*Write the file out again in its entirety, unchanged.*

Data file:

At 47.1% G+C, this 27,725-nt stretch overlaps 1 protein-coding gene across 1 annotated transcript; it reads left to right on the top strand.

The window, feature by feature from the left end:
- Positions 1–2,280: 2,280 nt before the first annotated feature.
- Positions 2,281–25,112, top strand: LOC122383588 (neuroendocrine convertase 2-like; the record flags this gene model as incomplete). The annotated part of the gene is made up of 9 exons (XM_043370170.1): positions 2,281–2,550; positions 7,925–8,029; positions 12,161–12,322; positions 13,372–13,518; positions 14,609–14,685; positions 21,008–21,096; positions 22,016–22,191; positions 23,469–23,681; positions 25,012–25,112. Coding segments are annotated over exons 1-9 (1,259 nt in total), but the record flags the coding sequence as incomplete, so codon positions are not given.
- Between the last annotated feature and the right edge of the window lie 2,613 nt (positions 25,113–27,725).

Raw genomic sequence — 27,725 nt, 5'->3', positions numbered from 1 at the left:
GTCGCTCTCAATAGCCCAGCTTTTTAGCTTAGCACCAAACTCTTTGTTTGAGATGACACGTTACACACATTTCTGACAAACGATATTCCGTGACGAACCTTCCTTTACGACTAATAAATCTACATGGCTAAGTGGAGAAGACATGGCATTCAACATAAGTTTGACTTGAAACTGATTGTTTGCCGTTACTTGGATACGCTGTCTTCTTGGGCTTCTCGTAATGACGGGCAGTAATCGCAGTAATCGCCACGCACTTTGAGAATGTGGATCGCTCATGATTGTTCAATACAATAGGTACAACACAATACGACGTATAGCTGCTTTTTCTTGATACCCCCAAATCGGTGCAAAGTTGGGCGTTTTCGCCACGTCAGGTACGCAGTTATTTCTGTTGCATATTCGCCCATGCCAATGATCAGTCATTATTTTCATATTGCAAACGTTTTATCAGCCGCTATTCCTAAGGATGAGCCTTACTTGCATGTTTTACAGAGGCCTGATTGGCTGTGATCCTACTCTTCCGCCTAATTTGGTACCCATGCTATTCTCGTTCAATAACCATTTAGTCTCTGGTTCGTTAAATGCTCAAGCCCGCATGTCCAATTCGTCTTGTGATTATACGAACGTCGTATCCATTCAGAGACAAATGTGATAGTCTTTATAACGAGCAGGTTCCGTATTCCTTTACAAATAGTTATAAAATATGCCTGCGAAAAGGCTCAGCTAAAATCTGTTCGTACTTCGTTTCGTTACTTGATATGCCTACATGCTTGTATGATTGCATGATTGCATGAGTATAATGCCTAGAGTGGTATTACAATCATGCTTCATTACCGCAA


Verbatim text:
At 47.1% G+C, this 27,725-nt stretch overlaps 1 protein-coding gene across 1 annotated transcript; it reads left to right on the top strand.

The window, feature by feature from the left end:
- Positions 1–2,280: 2,280 nt before the first annotated feature.
- Positions 2,281–25,112, top strand: LOC122383588 (neuroendocrine convertase 2-like; the record flags this gene model as incomplete). The annotated part of the gene is made up of 9 exons (XM_043370170.1): positions 2,281–2,550; positions 7,925–8,029; positions 12,161–12,322; positions 13,372–13,518; positions 14,609–14,685; positions 21,008–21,096; positions 22,016–22,191; positions 23,469–23,681; positions 25,012–25,112. Coding segments are annotated over exons 1-9 (1,259 nt in total), but the record flags the coding sequence as incomplete, so codon positions are not given.
- Between the last annotated feature and the right edge of the window lie 2,613 nt (positions 25,113–27,725).

Raw genomic sequence — 27,725 nt, 5'->3', positions numbered from 1 at the left:
GTCGCTCTCAATAGCCCAGCTTTTTAGCTTAGCACCAAACTCTTTGTTTGAGATGACACGTTACACACATTTCTGACAAACGATATTCCGTGACGAACCTTCCTTTACGACTAATAAATCTACATGGCTAAGTGGAGAAGACATGGCATTCAACATAAGTTTGACTTGAAACTGATTGTTTGCCGTTACTTGGATACGCTGTCTTCTTGGGCTTCTCGTAATGACGGGCAGTAATCGCAGTAATCGCCACGCACTTTGAGAATGTGGATCGCTCATGATTGTTCAATACAATAGGTACAACACAATACGACGTATAGCTGCTTTTTCTTGATACCCCCAAATCGGTGCAAAGTTGGGCGTTTTCGCCACGTCAGGTACGCAGTTATTTCTGTTGCATATTCGCCCATGCCAATGATCAGTCATTATTTTCATATTGCAAACGTTTTATCAGCCGCTATTCCTAAGGATGAGCCTTACTTGCATGTTTTACAGAGGCCTGATTGGCTGTGATCCTACTCTTCCGCCTAATTTGGTACCCATGCTATTCTCGTTCAATAACCATTTAGTCTCTGGTTCGTTAAATGCTCAAGCCCGCATGTCCAATTCGTCTTGTGATTATACGAACGTCGTATCCATTCAGAGACAAATGTGATAGTCTTTATAACGAGCAGGTTCCGTATTCCTTTACAAATAGTTATAAAATATGCCTGCGAAAAGGCTCAGCTAAAATCTGTTCGTACTTCGTTTCGTTACTTGATATGCCTACATGCTTGTATGATTGCATGATTGCATGAGTATAATGCCTAGAGTGGTATTACAATCATGCTTCATTACCGCAA